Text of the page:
version, is now ready. I'll post a note in FidoNews when the
          manual is rewritten and printed (it won't  be  available  on
          disk). The Mac version should also be available within a few

     Despite  my  escape from the immediate Shareware market,  I still
     believe that Shareware authors should stick together and keep  in
     touch with each other.

     While  I  don't  believe  any  "trade  organization"  or tightly-
     organized group is necessary, I do believe that Shareware authors
     should share whatever resources they do have,  including good and
     bad  experiences,  written  policies,  legal advice,  and mailing
     lists where appropriate. If a program-disk vendor, online service
     or end-user should violate a number of  authors'  rights  through
     the  same  actions,  the affected authors should band together to
     defend their rights using whatever means are available.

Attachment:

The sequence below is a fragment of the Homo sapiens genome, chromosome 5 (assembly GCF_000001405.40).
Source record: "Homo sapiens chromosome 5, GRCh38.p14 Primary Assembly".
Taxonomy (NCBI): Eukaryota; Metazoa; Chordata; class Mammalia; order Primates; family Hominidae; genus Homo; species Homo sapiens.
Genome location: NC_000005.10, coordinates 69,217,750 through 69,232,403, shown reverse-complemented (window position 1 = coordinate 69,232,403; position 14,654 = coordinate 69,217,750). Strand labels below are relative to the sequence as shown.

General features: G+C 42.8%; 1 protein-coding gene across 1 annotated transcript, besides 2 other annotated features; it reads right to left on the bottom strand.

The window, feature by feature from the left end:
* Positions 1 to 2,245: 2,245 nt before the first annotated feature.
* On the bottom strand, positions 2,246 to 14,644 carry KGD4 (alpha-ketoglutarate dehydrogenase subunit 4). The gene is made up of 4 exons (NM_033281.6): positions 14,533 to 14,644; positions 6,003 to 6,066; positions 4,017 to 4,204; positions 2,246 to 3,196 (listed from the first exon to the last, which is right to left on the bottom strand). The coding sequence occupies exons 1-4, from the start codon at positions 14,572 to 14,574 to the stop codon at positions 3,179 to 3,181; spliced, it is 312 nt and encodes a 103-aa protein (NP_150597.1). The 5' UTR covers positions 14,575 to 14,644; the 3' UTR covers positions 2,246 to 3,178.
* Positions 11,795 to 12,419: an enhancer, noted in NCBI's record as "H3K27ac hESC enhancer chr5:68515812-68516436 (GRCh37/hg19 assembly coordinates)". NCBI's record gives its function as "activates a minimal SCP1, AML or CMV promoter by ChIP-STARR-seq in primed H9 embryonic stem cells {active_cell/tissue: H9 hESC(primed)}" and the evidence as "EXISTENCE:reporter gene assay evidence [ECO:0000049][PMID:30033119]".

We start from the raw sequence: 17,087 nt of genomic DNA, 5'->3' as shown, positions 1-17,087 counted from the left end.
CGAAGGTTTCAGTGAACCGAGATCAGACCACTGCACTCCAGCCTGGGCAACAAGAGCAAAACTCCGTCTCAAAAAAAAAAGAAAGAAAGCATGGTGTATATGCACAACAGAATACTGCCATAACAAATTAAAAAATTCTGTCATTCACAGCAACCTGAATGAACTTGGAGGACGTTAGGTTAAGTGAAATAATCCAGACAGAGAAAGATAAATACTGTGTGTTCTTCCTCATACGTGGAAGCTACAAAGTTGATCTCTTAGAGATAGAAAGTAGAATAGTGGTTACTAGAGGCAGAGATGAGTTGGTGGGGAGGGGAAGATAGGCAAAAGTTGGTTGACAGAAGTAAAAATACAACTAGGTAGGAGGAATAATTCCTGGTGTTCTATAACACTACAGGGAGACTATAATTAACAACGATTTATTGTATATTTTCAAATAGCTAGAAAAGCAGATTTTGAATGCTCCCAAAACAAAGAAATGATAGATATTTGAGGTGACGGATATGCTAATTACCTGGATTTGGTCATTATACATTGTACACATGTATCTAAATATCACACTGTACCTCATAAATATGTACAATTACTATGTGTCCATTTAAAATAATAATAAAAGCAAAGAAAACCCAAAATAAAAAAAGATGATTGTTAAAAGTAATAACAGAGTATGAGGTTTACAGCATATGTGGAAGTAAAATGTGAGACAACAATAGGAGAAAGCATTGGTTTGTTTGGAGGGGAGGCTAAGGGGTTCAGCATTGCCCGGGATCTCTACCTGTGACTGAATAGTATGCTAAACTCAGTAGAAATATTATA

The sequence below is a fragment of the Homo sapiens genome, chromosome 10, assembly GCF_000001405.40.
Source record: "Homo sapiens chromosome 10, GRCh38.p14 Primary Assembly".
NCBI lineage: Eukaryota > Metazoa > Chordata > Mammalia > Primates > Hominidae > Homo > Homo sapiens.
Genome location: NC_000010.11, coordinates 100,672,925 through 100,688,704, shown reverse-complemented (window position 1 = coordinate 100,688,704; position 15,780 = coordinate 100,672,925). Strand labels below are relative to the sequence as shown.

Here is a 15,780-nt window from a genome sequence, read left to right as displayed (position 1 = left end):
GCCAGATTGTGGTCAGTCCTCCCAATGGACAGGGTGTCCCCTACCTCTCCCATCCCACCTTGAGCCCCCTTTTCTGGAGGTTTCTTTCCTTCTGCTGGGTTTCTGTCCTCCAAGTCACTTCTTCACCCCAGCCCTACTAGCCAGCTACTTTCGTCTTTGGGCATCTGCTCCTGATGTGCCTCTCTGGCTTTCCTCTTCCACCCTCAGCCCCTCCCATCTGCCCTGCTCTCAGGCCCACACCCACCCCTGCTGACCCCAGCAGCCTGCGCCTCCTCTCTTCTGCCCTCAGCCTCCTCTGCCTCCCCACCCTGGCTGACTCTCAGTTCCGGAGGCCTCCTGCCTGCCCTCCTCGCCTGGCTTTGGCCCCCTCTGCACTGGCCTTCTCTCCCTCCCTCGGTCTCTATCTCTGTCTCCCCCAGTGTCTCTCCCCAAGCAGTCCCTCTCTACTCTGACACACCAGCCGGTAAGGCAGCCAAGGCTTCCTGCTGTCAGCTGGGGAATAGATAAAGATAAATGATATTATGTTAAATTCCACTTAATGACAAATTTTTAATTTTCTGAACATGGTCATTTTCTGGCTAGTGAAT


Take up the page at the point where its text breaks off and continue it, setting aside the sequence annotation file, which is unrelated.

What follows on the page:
Another goal for Shareware authors might be some sort of  unified
     numbering system for Shareware and public-domain programs.  I had
     believed that PC-SIG's numbering system was available  for  other
     firms  to  use until it began sending its nasty nine-page letters
     to its competitors last year;  until then, its catalog (available
     at   one   time   even  through  bookstores)  provided  a  useful
     arrangement of disks.  Now that PC-SIG has asserted its ownership
     of that numbering system,  I hope that a group of authors or some
     enterprising  individual  creates  a  Library-of-Congress   style
     numbering  system for the available program-disks,  with a cross-
     index  indicating  what  alternate  sources  those  programs  are
     available from (for example, providing a cross-reference into the
     PC-SIG  numbering  system,  just  as  auto  parts vendors provide
     tables of compatible parts).  Such a catalog system should enable